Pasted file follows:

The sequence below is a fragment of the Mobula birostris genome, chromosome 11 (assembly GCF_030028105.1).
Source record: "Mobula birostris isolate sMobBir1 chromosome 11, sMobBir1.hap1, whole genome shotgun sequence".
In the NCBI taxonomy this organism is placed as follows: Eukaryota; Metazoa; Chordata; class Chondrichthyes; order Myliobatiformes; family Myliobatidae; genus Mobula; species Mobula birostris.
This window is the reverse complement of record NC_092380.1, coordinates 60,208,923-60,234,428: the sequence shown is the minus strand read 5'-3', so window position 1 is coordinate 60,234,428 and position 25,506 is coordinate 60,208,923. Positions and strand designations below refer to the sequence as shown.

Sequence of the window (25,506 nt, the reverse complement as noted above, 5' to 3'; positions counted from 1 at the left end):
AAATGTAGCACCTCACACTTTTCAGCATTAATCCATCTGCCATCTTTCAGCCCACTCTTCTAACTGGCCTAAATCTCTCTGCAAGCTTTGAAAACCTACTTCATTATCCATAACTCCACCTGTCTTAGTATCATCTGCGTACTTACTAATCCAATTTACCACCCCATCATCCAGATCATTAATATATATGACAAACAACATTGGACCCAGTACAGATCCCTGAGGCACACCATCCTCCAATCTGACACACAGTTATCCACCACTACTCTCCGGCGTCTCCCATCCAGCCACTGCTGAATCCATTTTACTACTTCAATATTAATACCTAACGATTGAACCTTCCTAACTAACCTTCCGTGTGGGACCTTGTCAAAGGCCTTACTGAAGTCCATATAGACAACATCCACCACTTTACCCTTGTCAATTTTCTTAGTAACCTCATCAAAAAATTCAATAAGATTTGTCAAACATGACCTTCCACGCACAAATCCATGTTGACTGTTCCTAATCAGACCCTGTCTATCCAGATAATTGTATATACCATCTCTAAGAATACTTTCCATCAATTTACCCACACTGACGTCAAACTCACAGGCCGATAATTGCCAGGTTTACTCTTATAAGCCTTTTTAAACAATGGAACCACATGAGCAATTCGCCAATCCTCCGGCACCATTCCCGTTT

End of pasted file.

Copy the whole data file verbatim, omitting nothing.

The sequence below is a fragment of the Mobula birostris genome, chromosome 11 (assembly GCF_030028105.1).
Source record: "Mobula birostris isolate sMobBir1 chromosome 11, sMobBir1.hap1, whole genome shotgun sequence".
In the NCBI taxonomy this organism is placed as follows: Eukaryota; Metazoa; Chordata; class Chondrichthyes; order Myliobatiformes; family Myliobatidae; genus Mobula; species Mobula birostris.
This window is the reverse complement of record NC_092380.1, coordinates 60,208,923-60,234,428: the sequence shown is the minus strand read 5'-3', so window position 1 is coordinate 60,234,428 and position 25,506 is coordinate 60,208,923. Positions and strand designations below refer to the sequence as shown.

Sequence of the window (25,506 nt, the reverse complement as noted above, 5' to 3'; positions counted from 1 at the left end):
AAATGTAGCACCTCACACTTTTCAGCATTAATCCATCTGCCATCTTTCAGCCCACTCTTCTAACTGGCCTAAATCTCTCTGCAAGCTTTGAAAACCTACTTCATTATCCATAACTCCACCTGTCTTAGTATCATCTGCGTACTTACTAATCCAATTTACCACCCCATCATCCAGATCATTAATATATATGACAAACAACATTGGACCCAGTACAGATCCCTGAGGCACACCATCCTCCAATCTGACACACAGTTATCCACCACTACTCTCCGGCGTCTCCCATCCAGCCACTGCTGAATCCATTTTACTACTTCAATATTAATACCTAACGATTGAACCTTCCTAACTAACCTTCCGTGTGGGACCTTGTCAAAGGCCTTACTGAAGTCCATATAGACAACATCCACCACTTTACCCTTGTCAATTTTCTTAGTAACCTCATCAAAAAATTCAATAAGATTTGTCAAACATGACCTTCCACGCACAAATCCATGTTGACTGTTCCTAATCAGACCCTGTCTATCCAGATAATTGTATATACCATCTCTAAGAATACTTTCCATCAATTTACCCACACTGACGTCAAACTCACAGGCCGATAATTGCCAGGTTTACTCTTATAAGCCTTTTTAAACAATGGAACCACATGAGCAATTCGCCAATCCTCCGGCACCATTCCCGTTT